This certainly demoralises the Bapex workforce. Bapex not only discovered the above two gas fields in the northern part of Bhola island entirely on its own, but it has also made a substantial geological data interpretation to pointedly forecast that other parts of the island and surroundings are equally gas prospective. Bapex appeared set to move into the area to launch further exploration. But perhaps the bureaucratic mentors could not care less about Bapex's call, and it is Gazprom rather than Bapex which has moved in. Gazprom drills a well at more than double the cost of a Bapex drill. That does not deter the decisionmakers from engaging Gazprom in many other well-drilling activities, including some taken away from Bapex. Surprisingly, Gazprom does not drill the wells itself but engages subcontractors to do the job!

In 2015, it was announced that Bapex would drill 55 exploratory wells in five years—meaning 11 wells per year—breaking the long-drawn stalemate in exploration. The media hype and political rhetoric on this issue were supposed to be justified, because this could usher in a new scenario in Bangladesh's gas exploration. But in reality, the number of wells drilled was 2 in 2016, 2 in 2017, and so on. In the five years since 2015, only 6 exploratory wells were drilled instead of the 55 wells announced. The programme was scrapped and Bapex workers went back to their den to await what comes next.

In 2016, Bapex drilled an exploratory well at Pabna named Mubarakpur well. Exploration drillers around the world know that it is not unusual to face a stuck pipe problem at some point during deep drilling, and accordingly, mitigation measures are prearranged. But Bapex was given just enough fund to drill the well and nothing to handle a technical emergency should a pipe get stuck. Over the course of drilling, Bapex identified a gas zone at a deep section of the well, but at one stage the pipe was stuck. This usually needs a remedial measure called side-tracking. Bapex did not have the small amount of fund required to do the job. To get the fund, it had to wait seven months during which time the fund-seeking file crawled from table to table in the bureaucratic wonderland before the fund was sanctioned. By the time the fund reached the drilling point, the gas zone was damaged due to overexposure in the open hole and the gas could not flow. This is probably the worst kind of emergency handling in a gas well ever known in the exploration business.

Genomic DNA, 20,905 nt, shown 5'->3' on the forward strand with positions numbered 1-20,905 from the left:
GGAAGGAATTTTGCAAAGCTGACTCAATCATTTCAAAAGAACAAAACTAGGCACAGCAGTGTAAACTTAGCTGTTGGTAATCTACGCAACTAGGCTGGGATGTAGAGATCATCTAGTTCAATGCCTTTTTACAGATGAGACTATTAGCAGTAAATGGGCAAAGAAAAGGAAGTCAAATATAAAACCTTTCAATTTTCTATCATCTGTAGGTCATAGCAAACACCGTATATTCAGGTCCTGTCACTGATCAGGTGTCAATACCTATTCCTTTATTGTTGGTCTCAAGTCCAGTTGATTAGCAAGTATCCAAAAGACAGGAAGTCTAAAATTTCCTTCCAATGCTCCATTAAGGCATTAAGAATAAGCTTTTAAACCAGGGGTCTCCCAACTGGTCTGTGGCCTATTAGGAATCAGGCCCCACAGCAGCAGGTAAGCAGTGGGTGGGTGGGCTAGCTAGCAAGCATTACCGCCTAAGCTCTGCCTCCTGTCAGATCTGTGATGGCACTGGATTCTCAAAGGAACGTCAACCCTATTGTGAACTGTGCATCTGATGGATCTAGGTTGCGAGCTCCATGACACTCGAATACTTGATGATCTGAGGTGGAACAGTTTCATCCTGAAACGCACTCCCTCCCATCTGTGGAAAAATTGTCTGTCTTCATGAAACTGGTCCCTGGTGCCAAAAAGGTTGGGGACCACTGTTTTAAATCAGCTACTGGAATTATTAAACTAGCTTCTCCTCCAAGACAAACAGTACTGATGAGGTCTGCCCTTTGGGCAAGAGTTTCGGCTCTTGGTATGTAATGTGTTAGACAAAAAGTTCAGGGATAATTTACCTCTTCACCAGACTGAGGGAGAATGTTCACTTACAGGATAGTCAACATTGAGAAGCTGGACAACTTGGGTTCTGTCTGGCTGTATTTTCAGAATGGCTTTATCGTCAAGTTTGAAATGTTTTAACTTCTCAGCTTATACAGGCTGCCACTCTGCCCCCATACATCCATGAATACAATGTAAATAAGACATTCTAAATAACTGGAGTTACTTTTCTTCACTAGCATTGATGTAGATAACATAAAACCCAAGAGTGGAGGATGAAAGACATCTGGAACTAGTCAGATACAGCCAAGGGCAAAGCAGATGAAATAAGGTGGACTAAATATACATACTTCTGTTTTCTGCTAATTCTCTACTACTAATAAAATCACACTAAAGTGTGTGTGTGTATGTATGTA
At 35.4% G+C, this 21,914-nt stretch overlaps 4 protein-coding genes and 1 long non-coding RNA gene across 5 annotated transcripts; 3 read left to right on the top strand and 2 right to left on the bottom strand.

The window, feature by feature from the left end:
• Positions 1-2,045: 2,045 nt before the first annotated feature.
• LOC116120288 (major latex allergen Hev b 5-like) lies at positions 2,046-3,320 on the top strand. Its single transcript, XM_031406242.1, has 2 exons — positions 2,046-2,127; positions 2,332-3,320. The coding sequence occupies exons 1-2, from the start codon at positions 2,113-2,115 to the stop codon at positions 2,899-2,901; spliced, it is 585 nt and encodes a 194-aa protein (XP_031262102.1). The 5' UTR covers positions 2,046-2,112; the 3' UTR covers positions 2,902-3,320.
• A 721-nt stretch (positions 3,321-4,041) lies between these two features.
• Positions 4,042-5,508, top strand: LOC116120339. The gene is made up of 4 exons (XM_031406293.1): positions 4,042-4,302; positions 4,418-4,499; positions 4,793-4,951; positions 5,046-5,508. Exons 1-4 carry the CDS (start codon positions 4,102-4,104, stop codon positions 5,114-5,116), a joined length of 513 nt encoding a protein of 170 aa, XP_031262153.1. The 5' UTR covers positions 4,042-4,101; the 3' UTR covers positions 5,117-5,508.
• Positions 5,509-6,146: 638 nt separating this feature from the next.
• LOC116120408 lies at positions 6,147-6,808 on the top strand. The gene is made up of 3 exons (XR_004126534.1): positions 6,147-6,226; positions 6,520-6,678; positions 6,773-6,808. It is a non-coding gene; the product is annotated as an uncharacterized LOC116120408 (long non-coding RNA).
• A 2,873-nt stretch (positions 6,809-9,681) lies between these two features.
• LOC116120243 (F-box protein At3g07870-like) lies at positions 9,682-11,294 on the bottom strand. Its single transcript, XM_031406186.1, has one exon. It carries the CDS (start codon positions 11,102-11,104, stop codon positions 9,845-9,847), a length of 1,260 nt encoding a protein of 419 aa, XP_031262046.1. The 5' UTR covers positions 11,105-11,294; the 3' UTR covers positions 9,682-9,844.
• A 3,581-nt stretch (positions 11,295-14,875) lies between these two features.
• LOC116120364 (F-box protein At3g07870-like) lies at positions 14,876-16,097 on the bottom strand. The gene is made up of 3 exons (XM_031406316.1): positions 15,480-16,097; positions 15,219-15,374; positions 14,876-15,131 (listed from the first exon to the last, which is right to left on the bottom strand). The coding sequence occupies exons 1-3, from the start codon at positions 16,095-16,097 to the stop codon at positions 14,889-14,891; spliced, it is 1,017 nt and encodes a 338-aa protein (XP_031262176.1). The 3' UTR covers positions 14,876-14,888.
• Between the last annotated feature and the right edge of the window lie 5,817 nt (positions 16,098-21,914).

Nobody seems to have an answer as to why offshore exploration in Bangladesh did not kickstart even years after the maritime boundary disputes with Myanmar and India were resolved in 2012 and 2014, respectively. Based on the discoveries made in Rakhain offshore in Myanmar just adjacent to Bangladesh's maritime boundary, geoscientists are highly optimistic about the prospects of large gas reserves in Bangladesh offshore, too. But there is no answer about what's holding Bangladesh back from exploring its sea.

The government had done its share in giving Bapex a hand by providing funds for procuring drilling rigs and other essentials. It seems interested in developing a national workforce so that the national entity grows to take its share of responsibilities of developing the gas sector. But some quarters within the bureaucratic system play it the other way, perhaps so that businesses of their own interest prevail over the national interest. This group seems to purposefully try to undermine Bapex as well as other gas exploration programmes in Bangladesh.


Dr Badrul Imam is Honorary Professor, Department of Geology, University of Dhaka.